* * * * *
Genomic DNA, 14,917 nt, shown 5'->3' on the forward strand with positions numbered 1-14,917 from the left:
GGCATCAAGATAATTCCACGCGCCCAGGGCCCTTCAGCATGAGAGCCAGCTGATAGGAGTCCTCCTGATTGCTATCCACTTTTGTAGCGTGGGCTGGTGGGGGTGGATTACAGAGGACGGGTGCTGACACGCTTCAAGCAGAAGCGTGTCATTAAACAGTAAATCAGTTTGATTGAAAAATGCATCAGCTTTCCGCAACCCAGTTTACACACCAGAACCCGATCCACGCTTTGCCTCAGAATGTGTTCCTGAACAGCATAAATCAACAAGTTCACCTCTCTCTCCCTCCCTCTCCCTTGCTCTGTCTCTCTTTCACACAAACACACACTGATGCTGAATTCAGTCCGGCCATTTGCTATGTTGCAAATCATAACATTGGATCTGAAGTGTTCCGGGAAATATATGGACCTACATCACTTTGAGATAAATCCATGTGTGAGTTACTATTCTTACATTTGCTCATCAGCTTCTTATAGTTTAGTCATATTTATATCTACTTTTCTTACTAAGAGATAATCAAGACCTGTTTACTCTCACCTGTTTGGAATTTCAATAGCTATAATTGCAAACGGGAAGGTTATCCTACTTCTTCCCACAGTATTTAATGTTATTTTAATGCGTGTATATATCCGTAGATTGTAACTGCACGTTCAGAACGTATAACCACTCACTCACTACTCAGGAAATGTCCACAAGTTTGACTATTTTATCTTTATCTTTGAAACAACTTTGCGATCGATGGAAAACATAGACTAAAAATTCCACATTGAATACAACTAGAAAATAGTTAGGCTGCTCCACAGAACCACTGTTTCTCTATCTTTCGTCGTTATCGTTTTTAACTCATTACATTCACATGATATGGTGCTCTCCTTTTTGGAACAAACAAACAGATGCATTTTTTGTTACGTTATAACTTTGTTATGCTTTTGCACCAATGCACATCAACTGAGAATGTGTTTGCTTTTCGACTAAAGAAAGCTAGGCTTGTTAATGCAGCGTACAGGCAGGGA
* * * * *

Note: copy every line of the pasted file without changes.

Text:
Genomic DNA, 14,917 nt, shown 5'->3' on the forward strand with positions numbered 1-14,917 from the left:
GGCATCAAGATAATTCCACGCGCCCAGGGCCCTTCAGCATGAGAGCCAGCTGATAGGAGTCCTCCTGATTGCTATCCACTTTTGTAGCGTGGGCTGGTGGGGGTGGATTACAGAGGACGGGTGCTGACACGCTTCAAGCAGAAGCGTGTCATTAAACAGTAAATCAGTTTGATTGAAAAATGCATCAGCTTTCCGCAACCCAGTTTACACACCAGAACCCGATCCACGCTTTGCCTCAGAATGTGTTCCTGAACAGCATAAATCAACAAGTTCACCTCTCTCTCCCTCCCTCTCCCTTGCTCTGTCTCTCTTTCACACAAACACACACTGATGCTGAATTCAGTCCGGCCATTTGCTATGTTGCAAATCATAACATTGGATCTGAAGTGTTCCGGGAAATATATGGACCTACATCACTTTGAGATAAATCCATGTGTGAGTTACTATTCTTACATTTGCTCATCAGCTTCTTATAGTTTAGTCATATTTATATCTACTTTTCTTACTAAGAGATAATCAAGACCTGTTTACTCTCACCTGTTTGGAATTTCAATAGCTATAATTGCAAACGGGAAGGTTATCCTACTTCTTCCCACAGTATTTAATGTTATTTTAATGCGTGTATATATCCGTAGATTGTAACTGCACGTTCAGAACGTATAACCACTCACTCACTACTCAGGAAATGTCCACAAGTTTGACTATTTTATCTTTATCTTTGAAACAACTTTGCGATCGATGGAAAACATAGACTAAAAATTCCACATTGAATACAACTAGAAAATAGTTAGGCTGCTCCACAGAACCACTGTTTCTCTATCTTTCGTCGTTATCGTTTTTAACTCATTACATTCACATGATATGGTGCTCTCCTTTTTGGAACAAACAAACAGATGCATTTTTTGTTACGTTATAACTTTGTTATGCTTTTGCACCAATGCACATCAACTGAGAATGTGTTTGCTTTTCGACTAAAGAAAGCTAGGCTTGTTAATGCAGCGTACAGGCAGGGA